NFV plays a key role for decoupling network functions such as DPI, firewall, load balancers etc. from the proprietary hardware and runs in software. This allows service providers to dynamically scale network functions. NFV is aimed at IaaS, which is the base layer in cloud computing model and deals with computing infrastructure. With the use of NFV, network operators can virtualize the network functions resulting in capital expenditure (CAPEX) savings.
What advice would you give to someone just getting started in an open source project?
My two cents:
- Visit this link for getting hands-on experience in working on OpenDaylight
- Have a look at the documentation at wiki, it is explained in a very sensible manner which will really help you get started
- Subscribe to the mailing lists to get the latest updates on OpenDaylight
- Don’t forget to jump in IRC using #opendaylight channel, where you can seek immediate help. Someone from IRC will help you resolve any problem
- Attending the conference calls to get a technical understanding of the project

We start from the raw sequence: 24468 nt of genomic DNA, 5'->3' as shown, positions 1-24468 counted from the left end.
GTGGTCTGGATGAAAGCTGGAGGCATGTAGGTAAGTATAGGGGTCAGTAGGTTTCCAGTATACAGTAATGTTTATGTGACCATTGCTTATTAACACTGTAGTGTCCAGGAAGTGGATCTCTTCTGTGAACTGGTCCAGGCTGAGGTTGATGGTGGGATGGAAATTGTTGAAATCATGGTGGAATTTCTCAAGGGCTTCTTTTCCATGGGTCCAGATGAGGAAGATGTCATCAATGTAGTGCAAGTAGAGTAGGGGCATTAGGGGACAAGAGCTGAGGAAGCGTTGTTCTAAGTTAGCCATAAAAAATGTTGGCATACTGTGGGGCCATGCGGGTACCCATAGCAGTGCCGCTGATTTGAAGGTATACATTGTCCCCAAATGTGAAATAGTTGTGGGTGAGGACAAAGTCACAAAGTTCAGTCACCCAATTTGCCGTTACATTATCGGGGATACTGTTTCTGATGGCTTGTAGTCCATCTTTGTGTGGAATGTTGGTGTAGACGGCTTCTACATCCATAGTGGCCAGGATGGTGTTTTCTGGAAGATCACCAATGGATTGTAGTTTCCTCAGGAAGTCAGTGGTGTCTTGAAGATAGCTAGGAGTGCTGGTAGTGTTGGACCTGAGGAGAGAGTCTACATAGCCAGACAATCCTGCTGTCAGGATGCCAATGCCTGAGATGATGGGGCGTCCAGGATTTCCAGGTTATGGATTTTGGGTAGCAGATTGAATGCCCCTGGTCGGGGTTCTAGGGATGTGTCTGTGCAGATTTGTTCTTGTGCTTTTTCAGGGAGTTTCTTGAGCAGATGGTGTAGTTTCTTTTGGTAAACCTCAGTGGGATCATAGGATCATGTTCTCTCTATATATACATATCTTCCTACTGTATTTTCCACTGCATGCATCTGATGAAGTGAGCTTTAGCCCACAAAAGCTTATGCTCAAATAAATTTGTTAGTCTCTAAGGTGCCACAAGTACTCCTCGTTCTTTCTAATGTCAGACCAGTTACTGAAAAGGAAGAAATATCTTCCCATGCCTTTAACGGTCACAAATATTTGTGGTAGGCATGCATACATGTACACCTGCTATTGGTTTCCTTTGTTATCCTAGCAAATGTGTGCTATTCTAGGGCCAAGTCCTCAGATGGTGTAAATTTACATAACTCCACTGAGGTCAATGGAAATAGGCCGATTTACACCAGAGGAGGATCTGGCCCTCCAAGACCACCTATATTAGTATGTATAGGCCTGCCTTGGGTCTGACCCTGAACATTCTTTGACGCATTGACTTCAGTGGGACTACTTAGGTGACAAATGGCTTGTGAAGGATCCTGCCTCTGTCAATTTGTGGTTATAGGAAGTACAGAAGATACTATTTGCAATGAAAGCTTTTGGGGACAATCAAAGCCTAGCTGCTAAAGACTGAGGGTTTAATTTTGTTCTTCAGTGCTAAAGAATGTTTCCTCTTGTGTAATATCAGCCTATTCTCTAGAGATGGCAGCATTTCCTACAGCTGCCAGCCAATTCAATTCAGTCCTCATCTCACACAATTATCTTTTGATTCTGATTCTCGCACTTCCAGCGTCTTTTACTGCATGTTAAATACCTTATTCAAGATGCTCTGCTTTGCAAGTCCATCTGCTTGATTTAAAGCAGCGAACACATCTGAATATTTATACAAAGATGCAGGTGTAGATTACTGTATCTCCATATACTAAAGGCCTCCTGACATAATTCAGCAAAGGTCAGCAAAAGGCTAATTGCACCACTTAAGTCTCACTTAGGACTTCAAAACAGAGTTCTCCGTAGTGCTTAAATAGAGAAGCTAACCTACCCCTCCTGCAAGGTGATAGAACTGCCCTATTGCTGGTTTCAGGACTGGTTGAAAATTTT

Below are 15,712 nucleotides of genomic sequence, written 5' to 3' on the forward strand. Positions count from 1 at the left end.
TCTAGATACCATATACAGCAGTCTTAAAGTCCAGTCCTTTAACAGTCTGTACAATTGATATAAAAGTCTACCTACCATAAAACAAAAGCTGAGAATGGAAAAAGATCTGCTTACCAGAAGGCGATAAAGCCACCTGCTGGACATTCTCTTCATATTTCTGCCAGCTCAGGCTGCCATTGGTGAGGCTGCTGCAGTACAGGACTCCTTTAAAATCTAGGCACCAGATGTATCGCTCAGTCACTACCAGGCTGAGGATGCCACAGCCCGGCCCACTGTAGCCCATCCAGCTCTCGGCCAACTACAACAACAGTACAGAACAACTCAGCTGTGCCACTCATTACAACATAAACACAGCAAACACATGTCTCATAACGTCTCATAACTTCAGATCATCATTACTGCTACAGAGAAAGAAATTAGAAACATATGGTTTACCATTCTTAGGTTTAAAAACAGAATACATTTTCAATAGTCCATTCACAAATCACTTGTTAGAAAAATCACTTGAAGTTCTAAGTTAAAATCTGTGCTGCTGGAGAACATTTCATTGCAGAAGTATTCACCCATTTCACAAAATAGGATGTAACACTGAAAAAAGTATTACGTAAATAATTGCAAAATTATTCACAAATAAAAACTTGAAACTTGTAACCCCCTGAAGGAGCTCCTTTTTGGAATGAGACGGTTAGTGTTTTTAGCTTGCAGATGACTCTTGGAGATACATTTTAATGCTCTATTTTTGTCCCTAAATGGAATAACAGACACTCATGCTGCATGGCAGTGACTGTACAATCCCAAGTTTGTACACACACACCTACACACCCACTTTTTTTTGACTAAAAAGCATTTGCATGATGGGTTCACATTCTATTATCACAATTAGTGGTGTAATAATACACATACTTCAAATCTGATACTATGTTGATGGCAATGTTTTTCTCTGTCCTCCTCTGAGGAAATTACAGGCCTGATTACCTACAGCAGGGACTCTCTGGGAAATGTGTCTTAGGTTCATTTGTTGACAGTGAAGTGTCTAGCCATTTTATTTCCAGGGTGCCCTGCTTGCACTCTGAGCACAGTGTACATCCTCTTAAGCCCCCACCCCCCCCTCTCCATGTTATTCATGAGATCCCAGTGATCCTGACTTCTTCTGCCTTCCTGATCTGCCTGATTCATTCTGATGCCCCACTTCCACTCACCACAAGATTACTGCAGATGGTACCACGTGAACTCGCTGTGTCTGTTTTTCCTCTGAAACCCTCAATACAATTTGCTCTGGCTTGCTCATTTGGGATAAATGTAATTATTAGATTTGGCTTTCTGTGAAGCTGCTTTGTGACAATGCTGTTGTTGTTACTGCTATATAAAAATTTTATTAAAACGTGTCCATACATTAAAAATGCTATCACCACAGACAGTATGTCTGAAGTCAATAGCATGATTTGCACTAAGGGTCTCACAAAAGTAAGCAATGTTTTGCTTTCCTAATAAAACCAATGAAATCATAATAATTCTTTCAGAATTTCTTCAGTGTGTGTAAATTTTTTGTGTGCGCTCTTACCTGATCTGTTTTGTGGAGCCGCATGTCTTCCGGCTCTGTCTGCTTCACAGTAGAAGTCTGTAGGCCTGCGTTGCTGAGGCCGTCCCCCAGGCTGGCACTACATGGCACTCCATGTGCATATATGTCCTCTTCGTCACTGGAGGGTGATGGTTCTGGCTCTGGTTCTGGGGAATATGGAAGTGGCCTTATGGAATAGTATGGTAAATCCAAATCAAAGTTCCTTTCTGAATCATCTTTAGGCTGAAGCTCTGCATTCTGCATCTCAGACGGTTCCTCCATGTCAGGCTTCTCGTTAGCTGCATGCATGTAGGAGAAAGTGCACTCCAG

How would you describe OpenDaylight to a developer interested in joining the community?
Download the Base Edition zip of OpenDaylight Hydrogen. Learning switch application is good enough to start with OpenDaylight, and it will give you some idea about application development. Once done, go through the Simple Forwarding Application present in OpenDaylight plugins. This application will allow you to create basic topology that you can see on the GUI. In general, you can get started with pretty basic Java skills and work your way out by copying the structure of that application. We also have a separate Wiki page dedicated to the developers.
How would you describe the OpenDaylight developer community? What are the community’s biggest strengths?
The OpenDaylight community has broad-minded developers from different industries. Collaboration by working with developers is the key to helping accelerate the development of technology available to the users and enable widespread adoption of SDN. The community’s biggest strength is to help someone understand the basics, encourage the new learners, clarify their issues, create project proposals and come up with suggestions to improve OpenDaylight. From my personal point of view, the support that I received from the community is amazing, and helps me network with peers and discuss with people from all over the world. With this support, I feel better equipped to focus on the latest trends, challenges and solutions to telecommunication.